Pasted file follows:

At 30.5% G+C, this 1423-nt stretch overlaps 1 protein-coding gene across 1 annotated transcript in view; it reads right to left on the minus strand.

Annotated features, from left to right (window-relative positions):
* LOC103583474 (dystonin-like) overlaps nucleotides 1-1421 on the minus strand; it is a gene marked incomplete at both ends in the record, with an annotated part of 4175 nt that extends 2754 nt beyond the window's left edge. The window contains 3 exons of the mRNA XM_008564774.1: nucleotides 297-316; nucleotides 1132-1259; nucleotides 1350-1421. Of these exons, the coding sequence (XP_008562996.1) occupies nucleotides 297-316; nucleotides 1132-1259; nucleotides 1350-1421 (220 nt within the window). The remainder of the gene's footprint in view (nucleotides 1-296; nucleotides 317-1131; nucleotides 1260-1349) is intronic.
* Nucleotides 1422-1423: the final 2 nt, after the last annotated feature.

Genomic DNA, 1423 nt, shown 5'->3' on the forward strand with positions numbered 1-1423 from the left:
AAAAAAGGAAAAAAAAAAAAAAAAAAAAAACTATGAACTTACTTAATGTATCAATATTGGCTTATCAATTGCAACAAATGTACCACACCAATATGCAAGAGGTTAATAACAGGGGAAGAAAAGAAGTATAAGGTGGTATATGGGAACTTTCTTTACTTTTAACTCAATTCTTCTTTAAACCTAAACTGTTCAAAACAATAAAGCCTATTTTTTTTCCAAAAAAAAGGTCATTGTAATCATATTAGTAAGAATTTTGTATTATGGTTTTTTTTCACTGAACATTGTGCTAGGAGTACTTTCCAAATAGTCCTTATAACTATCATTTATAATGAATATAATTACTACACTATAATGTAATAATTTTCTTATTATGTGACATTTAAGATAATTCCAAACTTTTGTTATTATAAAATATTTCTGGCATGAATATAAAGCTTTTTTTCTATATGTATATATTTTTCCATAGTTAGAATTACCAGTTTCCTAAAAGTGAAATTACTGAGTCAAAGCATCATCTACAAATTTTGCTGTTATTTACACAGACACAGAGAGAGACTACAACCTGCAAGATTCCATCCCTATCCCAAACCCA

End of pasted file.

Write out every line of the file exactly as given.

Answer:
At 30.5% G+C, this 1423-nt stretch overlaps 1 protein-coding gene across 1 annotated transcript in view; it reads right to left on the minus strand.

Annotated features, from left to right (window-relative positions):
* LOC103583474 (dystonin-like) overlaps nucleotides 1-1421 on the minus strand; it is a gene marked incomplete at both ends in the record, with an annotated part of 4175 nt that extends 2754 nt beyond the window's left edge. The window contains 3 exons of the mRNA XM_008564774.1: nucleotides 297-316; nucleotides 1132-1259; nucleotides 1350-1421. Of these exons, the coding sequence (XP_008562996.1) occupies nucleotides 297-316; nucleotides 1132-1259; nucleotides 1350-1421 (220 nt within the window). The remainder of the gene's footprint in view (nucleotides 1-296; nucleotides 317-1131; nucleotides 1260-1349) is intronic.
* Nucleotides 1422-1423: the final 2 nt, after the last annotated feature.

Genomic DNA, 1423 nt, shown 5'->3' on the forward strand with positions numbered 1-1423 from the left:
AAAAAAGGAAAAAAAAAAAAAAAAAAAAAACTATGAACTTACTTAATGTATCAATATTGGCTTATCAATTGCAACAAATGTACCACACCAATATGCAAGAGGTTAATAACAGGGGAAGAAAAGAAGTATAAGGTGGTATATGGGAACTTTCTTTACTTTTAACTCAATTCTTCTTTAAACCTAAACTGTTCAAAACAATAAAGCCTATTTTTTTTCCAAAAAAAAGGTCATTGTAATCATATTAGTAAGAATTTTGTATTATGGTTTTTTTTCACTGAACATTGTGCTAGGAGTACTTTCCAAATAGTCCTTATAACTATCATTTATAATGAATATAATTACTACACTATAATGTAATAATTTTCTTATTATGTGACATTTAAGATAATTCCAAACTTTTGTTATTATAAAATATTTCTGGCATGAATATAAAGCTTTTTTTCTATATGTATATATTTTTCCATAGTTAGAATTACCAGTTTCCTAAAAGTGAAATTACTGAGTCAAAGCATCATCTACAAATTTTGCTGTTATTTACACAGACACAGAGAGAGACTACAACCTGCAAGATTCCATCCCTATCCCAAACCCA